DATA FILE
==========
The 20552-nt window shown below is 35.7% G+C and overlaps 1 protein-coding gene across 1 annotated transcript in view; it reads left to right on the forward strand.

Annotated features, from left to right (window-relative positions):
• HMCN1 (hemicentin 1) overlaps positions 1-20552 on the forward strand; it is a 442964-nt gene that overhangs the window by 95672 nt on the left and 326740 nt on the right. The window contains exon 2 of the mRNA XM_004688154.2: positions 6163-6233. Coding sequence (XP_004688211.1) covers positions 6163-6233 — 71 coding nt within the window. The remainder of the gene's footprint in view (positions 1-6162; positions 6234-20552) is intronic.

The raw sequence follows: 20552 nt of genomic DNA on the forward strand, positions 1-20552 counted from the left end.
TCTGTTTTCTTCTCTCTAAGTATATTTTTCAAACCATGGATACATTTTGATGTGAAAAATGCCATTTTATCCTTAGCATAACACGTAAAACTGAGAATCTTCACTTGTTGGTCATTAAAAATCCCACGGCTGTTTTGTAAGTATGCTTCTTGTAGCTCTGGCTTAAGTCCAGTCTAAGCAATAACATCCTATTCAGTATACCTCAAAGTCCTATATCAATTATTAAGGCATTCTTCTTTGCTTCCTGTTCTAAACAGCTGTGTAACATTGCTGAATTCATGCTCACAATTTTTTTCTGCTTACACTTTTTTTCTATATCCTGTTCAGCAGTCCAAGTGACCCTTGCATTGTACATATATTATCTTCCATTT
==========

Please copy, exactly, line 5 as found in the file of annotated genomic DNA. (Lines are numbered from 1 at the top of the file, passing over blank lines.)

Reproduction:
TCTGTTTTCTTCTCTCTAAGTATATTTTTCAAACCATGGATACATTTTGATGTGAAAAATGCCATTTTATCCTTAGCATAACACGTAAAACTGAGAATCTTCACTTGTTGGTCATTAAAAATCCCACGGCTGTTTTGTAAGTATGCTTCTTGTAGCTCTGGCTTAAGTCCAGTCTAAGCAATAACATCCTATTCAGTATACCTCAAAGTCCTATATCAATTATTAAGGCATTCTTCTTTGCTTCCTGTTCTAAACAGCTGTGTAACATTGCTGAATTCATGCTCACAATTTTTTTCTGCTTACACTTTTTTTCTATATCCTGTTCAGCAGTCCAAGTGACCCTTGCATTGTACATATATTATCTTCCATTT